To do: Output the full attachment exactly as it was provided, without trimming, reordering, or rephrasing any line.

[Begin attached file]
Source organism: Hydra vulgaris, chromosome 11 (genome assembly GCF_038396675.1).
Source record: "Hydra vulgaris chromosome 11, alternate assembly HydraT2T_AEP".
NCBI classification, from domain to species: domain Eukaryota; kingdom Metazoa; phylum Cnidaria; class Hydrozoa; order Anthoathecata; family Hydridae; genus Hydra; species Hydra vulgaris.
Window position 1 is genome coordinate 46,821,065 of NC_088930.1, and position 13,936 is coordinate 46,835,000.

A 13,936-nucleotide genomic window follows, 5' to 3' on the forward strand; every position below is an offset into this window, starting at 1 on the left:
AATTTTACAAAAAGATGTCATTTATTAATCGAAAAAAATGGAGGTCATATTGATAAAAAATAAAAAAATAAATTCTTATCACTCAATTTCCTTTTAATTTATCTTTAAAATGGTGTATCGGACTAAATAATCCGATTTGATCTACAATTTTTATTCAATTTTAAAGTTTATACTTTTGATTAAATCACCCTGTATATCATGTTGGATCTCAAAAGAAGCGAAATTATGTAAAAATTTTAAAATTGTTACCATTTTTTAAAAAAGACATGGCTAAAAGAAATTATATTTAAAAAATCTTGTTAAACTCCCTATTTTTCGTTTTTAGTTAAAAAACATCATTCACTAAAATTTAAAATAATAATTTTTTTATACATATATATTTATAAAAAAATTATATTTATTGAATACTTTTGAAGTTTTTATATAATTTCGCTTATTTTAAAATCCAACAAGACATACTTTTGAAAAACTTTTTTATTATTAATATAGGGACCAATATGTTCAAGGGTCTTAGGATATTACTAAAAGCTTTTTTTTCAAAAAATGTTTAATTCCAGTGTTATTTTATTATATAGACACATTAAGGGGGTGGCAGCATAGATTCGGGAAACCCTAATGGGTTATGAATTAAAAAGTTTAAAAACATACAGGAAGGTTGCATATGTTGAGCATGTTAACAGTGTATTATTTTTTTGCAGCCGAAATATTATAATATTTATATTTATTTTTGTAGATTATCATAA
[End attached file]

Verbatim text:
Source organism: Hydra vulgaris, chromosome 11 (genome assembly GCF_038396675.1).
Source record: "Hydra vulgaris chromosome 11, alternate assembly HydraT2T_AEP".
NCBI classification, from domain to species: domain Eukaryota; kingdom Metazoa; phylum Cnidaria; class Hydrozoa; order Anthoathecata; family Hydridae; genus Hydra; species Hydra vulgaris.
Window position 1 is genome coordinate 46,821,065 of NC_088930.1, and position 13,936 is coordinate 46,835,000.

A 13,936-nucleotide genomic window follows, 5' to 3' on the forward strand; every position below is an offset into this window, starting at 1 on the left:
AATTTTACAAAAAGATGTCATTTATTAATCGAAAAAAATGGAGGTCATATTGATAAAAAATAAAAAAATAAATTCTTATCACTCAATTTCCTTTTAATTTATCTTTAAAATGGTGTATCGGACTAAATAATCCGATTTGATCTACAATTTTTATTCAATTTTAAAGTTTATACTTTTGATTAAATCACCCTGTATATCATGTTGGATCTCAAAAGAAGCGAAATTATGTAAAAATTTTAAAATTGTTACCATTTTTTAAAAAAGACATGGCTAAAAGAAATTATATTTAAAAAATCTTGTTAAACTCCCTATTTTTCGTTTTTAGTTAAAAAACATCATTCACTAAAATTTAAAATAATAATTTTTTTATACATATATATTTATAAAAAAATTATATTTATTGAATACTTTTGAAGTTTTTATATAATTTCGCTTATTTTAAAATCCAACAAGACATACTTTTGAAAAACTTTTTTATTATTAATATAGGGACCAATATGTTCAAGGGTCTTAGGATATTACTAAAAGCTTTTTTTTCAAAAAATGTTTAATTCCAGTGTTATTTTATTATATAGACACATTAAGGGGGTGGCAGCATAGATTCGGGAAACCCTAATGGGTTATGAATTAAAAAGTTTAAAAACATACAGGAAGGTTGCATATGTTGAGCATGTTAACAGTGTATTATTTTTTTGCAGCCGAAATATTATAATATTTATATTTATTTTTGTAGATTATCATAA